I think anyone who's ever pondered the "comment" option - once only available on blogs and bulletin boards, now ubiquitous on almost any web site - will appreciate this:
The so-called faculty of writing is not so much a faculty of writing as it is a faculty of thinking. When a man says, "I have an idea but I can't express it"; that man hasn't an idea but merely a vague feeling. If a man has a feeling of that kind, and will sit down for a half an hour and persistently try to put into writing what he feels, the probabilities are at least 90 percent that he will either be able to record it, or else realize that he has no idea at all. In either case, he will do himself a benefit.
That's wisdom from the past, captured for posterity at the US Naval Institute, shared via the web on the institute's 137th anniversary.
From their about page:
"The Naval Institute has three core activities," among them, History and Preservation:
The Naval Institute also has recently introduced Americans at War, a living history of Americans at war in their own words and from their own experiences. These 90-second vignettes convey powerful stories of inspiration, pride, and patriotism.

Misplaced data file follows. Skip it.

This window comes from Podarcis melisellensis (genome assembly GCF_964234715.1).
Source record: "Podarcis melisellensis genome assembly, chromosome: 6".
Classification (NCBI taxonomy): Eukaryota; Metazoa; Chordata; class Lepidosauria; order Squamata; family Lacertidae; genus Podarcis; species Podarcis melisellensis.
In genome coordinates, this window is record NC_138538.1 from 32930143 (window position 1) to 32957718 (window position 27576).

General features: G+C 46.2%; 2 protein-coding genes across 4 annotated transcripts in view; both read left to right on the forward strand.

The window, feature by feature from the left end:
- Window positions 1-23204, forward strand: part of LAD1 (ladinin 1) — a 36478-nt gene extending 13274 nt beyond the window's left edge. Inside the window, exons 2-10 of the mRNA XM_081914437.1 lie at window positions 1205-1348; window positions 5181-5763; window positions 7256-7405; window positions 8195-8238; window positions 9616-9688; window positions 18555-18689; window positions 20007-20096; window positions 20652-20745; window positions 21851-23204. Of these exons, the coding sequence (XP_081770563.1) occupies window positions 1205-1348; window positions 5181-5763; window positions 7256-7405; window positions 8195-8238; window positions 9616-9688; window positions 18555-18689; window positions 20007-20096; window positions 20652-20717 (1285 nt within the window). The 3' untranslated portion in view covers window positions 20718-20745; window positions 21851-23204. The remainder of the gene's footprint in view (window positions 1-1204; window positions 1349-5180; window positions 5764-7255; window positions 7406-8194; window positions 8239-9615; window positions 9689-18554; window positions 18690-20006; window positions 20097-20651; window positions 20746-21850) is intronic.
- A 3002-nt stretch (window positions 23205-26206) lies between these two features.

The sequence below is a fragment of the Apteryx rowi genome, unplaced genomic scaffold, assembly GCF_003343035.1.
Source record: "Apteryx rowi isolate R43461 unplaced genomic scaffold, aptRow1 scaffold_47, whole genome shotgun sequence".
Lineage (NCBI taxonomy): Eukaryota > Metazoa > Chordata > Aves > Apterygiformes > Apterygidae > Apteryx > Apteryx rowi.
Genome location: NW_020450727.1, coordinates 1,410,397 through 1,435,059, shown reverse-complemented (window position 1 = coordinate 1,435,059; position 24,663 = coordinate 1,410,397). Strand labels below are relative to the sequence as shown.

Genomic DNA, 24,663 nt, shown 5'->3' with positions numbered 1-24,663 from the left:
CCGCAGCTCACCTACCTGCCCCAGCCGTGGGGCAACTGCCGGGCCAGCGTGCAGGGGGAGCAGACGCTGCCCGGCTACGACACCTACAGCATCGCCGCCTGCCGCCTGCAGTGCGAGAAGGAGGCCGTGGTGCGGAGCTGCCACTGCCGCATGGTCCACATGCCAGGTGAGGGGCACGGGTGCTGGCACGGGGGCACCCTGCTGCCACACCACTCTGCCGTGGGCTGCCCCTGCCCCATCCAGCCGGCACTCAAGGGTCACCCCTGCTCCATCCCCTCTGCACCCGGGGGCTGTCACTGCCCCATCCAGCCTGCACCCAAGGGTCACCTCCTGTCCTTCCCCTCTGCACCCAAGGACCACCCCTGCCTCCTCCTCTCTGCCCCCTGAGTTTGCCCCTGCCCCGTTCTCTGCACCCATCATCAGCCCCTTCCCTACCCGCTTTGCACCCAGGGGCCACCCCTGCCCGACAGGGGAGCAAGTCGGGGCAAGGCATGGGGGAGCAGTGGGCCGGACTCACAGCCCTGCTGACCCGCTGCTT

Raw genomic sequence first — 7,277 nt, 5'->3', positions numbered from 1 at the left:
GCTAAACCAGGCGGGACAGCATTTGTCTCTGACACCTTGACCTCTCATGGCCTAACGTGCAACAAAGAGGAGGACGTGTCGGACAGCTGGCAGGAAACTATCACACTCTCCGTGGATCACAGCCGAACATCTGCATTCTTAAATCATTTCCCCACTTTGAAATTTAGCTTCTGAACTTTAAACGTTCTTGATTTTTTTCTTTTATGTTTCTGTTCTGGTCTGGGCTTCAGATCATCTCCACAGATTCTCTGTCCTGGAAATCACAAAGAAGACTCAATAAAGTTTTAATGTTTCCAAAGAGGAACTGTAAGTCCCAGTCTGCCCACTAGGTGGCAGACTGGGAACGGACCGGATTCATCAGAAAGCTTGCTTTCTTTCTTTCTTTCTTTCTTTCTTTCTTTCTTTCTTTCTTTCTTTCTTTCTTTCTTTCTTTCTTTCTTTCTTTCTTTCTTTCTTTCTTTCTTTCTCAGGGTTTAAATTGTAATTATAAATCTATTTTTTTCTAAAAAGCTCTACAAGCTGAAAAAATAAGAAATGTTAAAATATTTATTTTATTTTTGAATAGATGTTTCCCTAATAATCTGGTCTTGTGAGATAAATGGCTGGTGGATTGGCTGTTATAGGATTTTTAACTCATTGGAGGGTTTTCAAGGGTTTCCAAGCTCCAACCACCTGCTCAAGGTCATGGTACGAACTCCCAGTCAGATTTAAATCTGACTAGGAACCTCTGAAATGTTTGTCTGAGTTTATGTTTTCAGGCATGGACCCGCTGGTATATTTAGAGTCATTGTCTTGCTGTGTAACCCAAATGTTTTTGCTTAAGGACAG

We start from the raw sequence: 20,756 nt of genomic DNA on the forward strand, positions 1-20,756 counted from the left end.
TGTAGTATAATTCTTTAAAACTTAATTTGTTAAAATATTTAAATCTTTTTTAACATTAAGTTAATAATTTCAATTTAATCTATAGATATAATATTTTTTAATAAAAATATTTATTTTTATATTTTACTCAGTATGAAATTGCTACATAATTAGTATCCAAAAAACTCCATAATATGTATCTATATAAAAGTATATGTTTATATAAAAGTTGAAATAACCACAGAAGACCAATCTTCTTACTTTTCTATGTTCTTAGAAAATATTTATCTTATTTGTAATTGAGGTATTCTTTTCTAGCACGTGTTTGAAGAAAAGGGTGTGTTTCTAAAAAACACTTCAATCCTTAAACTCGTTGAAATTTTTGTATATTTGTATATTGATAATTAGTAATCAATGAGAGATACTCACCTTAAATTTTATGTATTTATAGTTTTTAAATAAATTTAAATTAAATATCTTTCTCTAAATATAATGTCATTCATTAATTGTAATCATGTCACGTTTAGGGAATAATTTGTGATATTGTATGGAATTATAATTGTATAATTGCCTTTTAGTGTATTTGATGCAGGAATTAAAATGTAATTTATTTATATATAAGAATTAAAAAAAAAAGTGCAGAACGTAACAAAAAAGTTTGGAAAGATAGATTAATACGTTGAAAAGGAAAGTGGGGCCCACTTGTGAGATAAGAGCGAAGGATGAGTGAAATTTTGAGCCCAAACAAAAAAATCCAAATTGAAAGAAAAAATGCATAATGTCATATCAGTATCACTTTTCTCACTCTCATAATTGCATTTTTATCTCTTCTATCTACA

Take a look at the collection, and you'll see it's not limited to accounts from those who served on ships at sea, members of the other branches are well-represented.
I'm fortunate to have met USNI's Mary Ripley, she's responsible for the institute's oral history program (and she's the daughter of the late John Ripley, whose story is told here). She also deserves much credit for their blog. ("We're not the Navy nor any government agency. Blog and comment freely.") We met at a milblog conference - Mary knew (and I would come to realize) that milbloggers are the 21st-century version of exactly what the US Naval Institute is all about. Once that light bulb came on in my head, I mentioned a vague idea for a project to her - milblogs as the 21st century oral history that they are.